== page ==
written by Rory Anderson, foster division vice president, LiFT Consulting
What if I told you there is one activity you could do every day that would help prevent obesity, addiction, anxiety, stress, drug abuse, depression, and self-esteem issues in your children? Not only that, this one activity also increases your child’s vocabulary, connectedness with you, and resilience. Would you believe me if I told you that as a parent you could accomplish ALL of these things with one simple 30-minute activity every day? It’s all about dinner.
The research on the positive effects of family dinnertime is astounding, if not overwhelming. When I was growing up, family dinner was a time to chat, laugh, enjoy a simple meal, and discuss the day. After 22 years of marriage and five kids, family dinner is still my favorite time of the day. As my children have grown older, it’s not always as easy to match dinner times with every member of the family being present, but we try to eat at a time when most or all of us can attend. When I was a stay-at-home mom, it was much easier to plan and prepare meals and create a special family dinnertime every night. As my children matured and I transitioned into the workplace, one of my biggest fears was holding my family together while juggling work and household duties. It took some adjustment, teamwork, and creativity, but here are a few things I have learned to help busy parents keep family dinner time sacred:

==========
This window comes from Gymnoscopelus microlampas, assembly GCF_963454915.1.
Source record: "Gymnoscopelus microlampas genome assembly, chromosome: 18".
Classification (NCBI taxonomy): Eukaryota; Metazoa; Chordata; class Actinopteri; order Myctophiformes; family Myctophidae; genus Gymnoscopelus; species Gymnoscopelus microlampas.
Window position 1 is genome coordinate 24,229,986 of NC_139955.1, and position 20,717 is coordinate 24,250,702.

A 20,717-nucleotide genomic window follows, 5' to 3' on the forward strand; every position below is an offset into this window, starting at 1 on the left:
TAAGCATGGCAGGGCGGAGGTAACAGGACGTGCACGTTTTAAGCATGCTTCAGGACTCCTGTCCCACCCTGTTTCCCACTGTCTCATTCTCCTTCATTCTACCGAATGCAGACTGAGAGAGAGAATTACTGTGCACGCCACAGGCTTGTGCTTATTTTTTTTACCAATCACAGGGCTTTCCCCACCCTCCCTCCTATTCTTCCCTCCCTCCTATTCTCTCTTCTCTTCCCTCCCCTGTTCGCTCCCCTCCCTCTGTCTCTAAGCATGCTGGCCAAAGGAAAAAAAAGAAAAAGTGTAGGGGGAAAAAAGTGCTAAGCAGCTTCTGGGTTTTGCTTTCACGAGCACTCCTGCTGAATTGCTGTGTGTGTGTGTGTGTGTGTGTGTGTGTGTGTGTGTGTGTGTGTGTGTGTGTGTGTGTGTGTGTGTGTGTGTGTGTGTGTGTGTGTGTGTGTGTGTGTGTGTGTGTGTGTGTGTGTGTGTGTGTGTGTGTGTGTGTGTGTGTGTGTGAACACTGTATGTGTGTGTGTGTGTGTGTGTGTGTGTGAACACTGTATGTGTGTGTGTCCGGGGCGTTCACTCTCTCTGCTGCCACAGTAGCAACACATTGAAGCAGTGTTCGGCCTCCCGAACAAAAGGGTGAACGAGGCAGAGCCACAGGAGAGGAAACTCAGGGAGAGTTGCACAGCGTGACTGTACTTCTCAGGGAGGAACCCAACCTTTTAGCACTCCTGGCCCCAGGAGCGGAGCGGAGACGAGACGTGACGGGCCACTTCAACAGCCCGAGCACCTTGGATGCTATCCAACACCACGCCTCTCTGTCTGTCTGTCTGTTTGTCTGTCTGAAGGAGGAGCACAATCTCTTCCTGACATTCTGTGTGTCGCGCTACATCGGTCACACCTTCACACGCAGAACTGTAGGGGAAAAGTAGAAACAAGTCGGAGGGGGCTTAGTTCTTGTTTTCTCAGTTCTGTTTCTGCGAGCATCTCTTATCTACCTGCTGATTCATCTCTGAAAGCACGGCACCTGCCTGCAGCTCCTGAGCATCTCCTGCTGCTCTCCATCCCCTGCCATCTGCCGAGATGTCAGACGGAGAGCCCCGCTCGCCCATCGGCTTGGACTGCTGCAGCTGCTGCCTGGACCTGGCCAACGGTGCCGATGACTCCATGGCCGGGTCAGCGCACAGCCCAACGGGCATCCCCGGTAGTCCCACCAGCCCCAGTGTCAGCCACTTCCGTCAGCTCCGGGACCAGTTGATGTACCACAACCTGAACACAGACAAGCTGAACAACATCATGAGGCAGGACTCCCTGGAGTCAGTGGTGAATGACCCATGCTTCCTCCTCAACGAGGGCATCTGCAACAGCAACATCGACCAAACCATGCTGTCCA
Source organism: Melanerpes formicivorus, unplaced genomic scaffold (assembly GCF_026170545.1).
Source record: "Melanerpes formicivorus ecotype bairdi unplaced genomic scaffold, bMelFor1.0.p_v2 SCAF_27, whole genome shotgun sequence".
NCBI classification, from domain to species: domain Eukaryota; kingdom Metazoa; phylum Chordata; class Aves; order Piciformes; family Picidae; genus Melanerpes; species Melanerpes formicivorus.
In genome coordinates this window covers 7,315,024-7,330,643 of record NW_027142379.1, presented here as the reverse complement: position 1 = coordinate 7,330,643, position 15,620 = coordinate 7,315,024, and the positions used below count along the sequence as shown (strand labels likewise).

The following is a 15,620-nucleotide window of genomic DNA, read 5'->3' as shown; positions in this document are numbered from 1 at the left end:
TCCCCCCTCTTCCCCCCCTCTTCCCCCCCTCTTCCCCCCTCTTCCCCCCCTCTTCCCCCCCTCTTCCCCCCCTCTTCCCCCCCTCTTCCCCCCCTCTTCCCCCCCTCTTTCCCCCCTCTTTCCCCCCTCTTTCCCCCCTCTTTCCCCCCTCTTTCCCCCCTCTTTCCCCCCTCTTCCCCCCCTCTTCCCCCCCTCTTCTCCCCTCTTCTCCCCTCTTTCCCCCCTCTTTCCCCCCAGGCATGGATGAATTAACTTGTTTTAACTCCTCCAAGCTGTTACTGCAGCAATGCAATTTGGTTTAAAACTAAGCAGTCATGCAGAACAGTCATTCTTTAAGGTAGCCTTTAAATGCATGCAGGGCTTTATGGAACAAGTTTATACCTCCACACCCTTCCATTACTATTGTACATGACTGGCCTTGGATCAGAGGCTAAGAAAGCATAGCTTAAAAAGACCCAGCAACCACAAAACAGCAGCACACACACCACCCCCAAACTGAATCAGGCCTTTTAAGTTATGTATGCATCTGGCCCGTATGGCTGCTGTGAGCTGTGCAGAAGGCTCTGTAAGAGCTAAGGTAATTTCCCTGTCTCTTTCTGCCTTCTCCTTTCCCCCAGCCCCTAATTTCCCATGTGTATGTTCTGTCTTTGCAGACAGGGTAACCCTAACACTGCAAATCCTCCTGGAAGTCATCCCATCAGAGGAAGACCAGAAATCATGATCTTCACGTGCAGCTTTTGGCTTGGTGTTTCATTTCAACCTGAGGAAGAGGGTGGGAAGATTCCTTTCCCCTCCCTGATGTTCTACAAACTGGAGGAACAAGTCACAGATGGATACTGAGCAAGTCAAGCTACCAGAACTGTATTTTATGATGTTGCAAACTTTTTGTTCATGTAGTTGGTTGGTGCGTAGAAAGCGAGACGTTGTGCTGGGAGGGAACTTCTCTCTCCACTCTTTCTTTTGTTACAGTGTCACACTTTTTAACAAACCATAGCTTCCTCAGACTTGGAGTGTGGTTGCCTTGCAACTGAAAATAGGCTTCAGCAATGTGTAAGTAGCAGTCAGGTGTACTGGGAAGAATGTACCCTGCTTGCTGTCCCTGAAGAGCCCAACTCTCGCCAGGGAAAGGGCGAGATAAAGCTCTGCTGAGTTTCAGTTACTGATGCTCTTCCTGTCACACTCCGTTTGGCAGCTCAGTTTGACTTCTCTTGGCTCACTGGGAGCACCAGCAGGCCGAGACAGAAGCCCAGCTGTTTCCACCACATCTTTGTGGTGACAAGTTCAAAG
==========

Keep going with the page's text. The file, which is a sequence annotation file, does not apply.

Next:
• Planning is everything. Make two-week meal plans and shop accordingly. I’ve been doing this for almost two decades. I plan a main dish and write it on a calendar that I use as a guide. When I come home from a long day I already know that I have ingredients for any meal on the list. As a bonus, planning is a huge money-saver.
• Prioritize. One of the most difficult struggles these days is finding time to eat together when mom and dad are carting kids across town and back during what used to be dinnertime.
My advice: Choose to make dinnertime the priority instead of the extracurricular activities. For us, if it is something that takes my husband, me, or our kids away from family dinnertime on a prolonged basis, we choose to say no. We’ve also made dinnertime early or later purposefully so that everyone can attend.
• Everybody helps. I have a friend whose kids each take a turn helping her make dinner once a week. Now that some of them are old enough, they can prepare a meal by themselves for the whole family. You can also have kids help with setting and clearing the table together. Everyone works together until the jobs are done.
• Play with your food. Simple games or activities during dinner can liven up any meal. Check out thefamilydinnerproject.org for ideas on conversation starters, quick and easy games, and meal plans.
Therapist Anne Fishel says, “I often have the impulse to tell families to go home and have dinner together rather than spending an hour with me.” Spend more time at the table together for some free family therapy. You might find that “what’s for dinner” is more satisfying than just mac and cheese.